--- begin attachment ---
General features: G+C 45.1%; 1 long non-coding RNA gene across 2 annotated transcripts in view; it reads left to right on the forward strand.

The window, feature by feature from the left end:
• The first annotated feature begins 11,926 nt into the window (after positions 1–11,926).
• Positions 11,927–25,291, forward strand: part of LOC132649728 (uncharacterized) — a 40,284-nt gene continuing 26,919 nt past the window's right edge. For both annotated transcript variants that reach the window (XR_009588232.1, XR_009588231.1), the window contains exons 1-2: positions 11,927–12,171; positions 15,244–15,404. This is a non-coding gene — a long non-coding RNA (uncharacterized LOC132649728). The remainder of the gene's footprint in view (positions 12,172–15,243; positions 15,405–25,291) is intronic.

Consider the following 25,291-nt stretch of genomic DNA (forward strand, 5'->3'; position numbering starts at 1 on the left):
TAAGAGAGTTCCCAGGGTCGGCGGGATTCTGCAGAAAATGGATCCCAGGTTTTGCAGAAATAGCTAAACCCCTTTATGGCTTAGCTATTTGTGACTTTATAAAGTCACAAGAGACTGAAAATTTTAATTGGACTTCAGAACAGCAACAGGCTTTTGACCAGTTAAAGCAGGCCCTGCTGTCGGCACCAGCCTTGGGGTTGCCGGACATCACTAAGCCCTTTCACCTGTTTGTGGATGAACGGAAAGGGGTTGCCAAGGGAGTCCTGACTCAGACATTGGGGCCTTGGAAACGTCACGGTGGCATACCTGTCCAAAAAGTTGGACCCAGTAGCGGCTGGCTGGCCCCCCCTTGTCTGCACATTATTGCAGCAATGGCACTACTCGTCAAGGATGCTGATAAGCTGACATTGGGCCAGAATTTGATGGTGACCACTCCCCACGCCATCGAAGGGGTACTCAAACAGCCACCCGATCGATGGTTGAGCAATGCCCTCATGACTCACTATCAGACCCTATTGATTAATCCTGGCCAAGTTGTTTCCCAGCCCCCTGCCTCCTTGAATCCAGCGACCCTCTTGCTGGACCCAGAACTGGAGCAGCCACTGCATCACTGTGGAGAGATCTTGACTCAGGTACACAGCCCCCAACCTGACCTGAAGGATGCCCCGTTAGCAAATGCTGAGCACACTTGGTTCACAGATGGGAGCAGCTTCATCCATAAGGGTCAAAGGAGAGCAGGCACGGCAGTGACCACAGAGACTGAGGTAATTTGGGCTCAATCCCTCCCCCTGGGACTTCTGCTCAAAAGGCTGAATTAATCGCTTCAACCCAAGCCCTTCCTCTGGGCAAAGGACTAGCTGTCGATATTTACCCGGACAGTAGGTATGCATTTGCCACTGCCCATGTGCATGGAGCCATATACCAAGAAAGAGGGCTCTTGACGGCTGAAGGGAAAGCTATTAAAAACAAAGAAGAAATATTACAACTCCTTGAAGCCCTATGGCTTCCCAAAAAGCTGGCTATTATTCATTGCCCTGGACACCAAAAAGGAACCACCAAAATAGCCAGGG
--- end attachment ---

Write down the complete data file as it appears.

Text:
General features: G+C 45.1%; 1 long non-coding RNA gene across 2 annotated transcripts in view; it reads left to right on the forward strand.

The window, feature by feature from the left end:
• The first annotated feature begins 11,926 nt into the window (after positions 1–11,926).
• Positions 11,927–25,291, forward strand: part of LOC132649728 (uncharacterized) — a 40,284-nt gene continuing 26,919 nt past the window's right edge. For both annotated transcript variants that reach the window (XR_009588232.1, XR_009588231.1), the window contains exons 1-2: positions 11,927–12,171; positions 15,244–15,404. This is a non-coding gene — a long non-coding RNA (uncharacterized LOC132649728). The remainder of the gene's footprint in view (positions 12,172–15,243; positions 15,405–25,291) is intronic.

Consider the following 25,291-nt stretch of genomic DNA (forward strand, 5'->3'; position numbering starts at 1 on the left):
TAAGAGAGTTCCCAGGGTCGGCGGGATTCTGCAGAAAATGGATCCCAGGTTTTGCAGAAATAGCTAAACCCCTTTATGGCTTAGCTATTTGTGACTTTATAAAGTCACAAGAGACTGAAAATTTTAATTGGACTTCAGAACAGCAACAGGCTTTTGACCAGTTAAAGCAGGCCCTGCTGTCGGCACCAGCCTTGGGGTTGCCGGACATCACTAAGCCCTTTCACCTGTTTGTGGATGAACGGAAAGGGGTTGCCAAGGGAGTCCTGACTCAGACATTGGGGCCTTGGAAACGTCACGGTGGCATACCTGTCCAAAAAGTTGGACCCAGTAGCGGCTGGCTGGCCCCCCCTTGTCTGCACATTATTGCAGCAATGGCACTACTCGTCAAGGATGCTGATAAGCTGACATTGGGCCAGAATTTGATGGTGACCACTCCCCACGCCATCGAAGGGGTACTCAAACAGCCACCCGATCGATGGTTGAGCAATGCCCTCATGACTCACTATCAGACCCTATTGATTAATCCTGGCCAAGTTGTTTCCCAGCCCCCTGCCTCCTTGAATCCAGCGACCCTCTTGCTGGACCCAGAACTGGAGCAGCCACTGCATCACTGTGGAGAGATCTTGACTCAGGTACACAGCCCCCAACCTGACCTGAAGGATGCCCCGTTAGCAAATGCTGAGCACACTTGGTTCACAGATGGGAGCAGCTTCATCCATAAGGGTCAAAGGAGAGCAGGCACGGCAGTGACCACAGAGACTGAGGTAATTTGGGCTCAATCCCTCCCCCTGGGACTTCTGCTCAAAAGGCTGAATTAATCGCTTCAACCCAAGCCCTTCCTCTGGGCAAAGGACTAGCTGTCGATATTTACCCGGACAGTAGGTATGCATTTGCCACTGCCCATGTGCATGGAGCCATATACCAAGAAAGAGGGCTCTTGACGGCTGAAGGGAAAGCTATTAAAAACAAAGAAGAAATATTACAACTCCTTGAAGCCCTATGGCTTCCCAAAAAGCTGGCTATTATTCATTGCCCTGGACACCAAAAAGGAACCACCAAAATAGCCAGGG